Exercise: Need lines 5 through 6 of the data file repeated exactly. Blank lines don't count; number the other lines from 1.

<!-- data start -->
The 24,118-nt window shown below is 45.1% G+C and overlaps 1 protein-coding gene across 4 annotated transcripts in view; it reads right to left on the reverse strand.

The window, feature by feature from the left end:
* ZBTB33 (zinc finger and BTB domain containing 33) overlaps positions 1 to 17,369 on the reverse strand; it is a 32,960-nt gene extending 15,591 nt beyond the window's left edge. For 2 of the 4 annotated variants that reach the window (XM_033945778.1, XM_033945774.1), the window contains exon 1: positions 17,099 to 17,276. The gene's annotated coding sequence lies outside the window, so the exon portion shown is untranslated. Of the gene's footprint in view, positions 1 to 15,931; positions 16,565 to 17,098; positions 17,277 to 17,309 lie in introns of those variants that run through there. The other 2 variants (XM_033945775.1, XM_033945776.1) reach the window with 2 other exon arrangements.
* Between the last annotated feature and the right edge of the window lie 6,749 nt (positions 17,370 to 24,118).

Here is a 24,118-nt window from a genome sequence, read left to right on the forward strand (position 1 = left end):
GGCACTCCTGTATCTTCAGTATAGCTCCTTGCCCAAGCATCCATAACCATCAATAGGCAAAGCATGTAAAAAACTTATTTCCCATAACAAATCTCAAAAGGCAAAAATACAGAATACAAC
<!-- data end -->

Here is a 24,118-nt window from a genome sequence, read left to right on the forward strand (position 1 = left end):
GGCACTCCTGTATCTTCAGTATAGCTCCTTGCCCAAGCATCCATAACCATCAATAGGCAAAGCATGTAAAAAACTTATTTCCCATAACAAATCTCAAAAGGCAAAAATACAGAATACAAC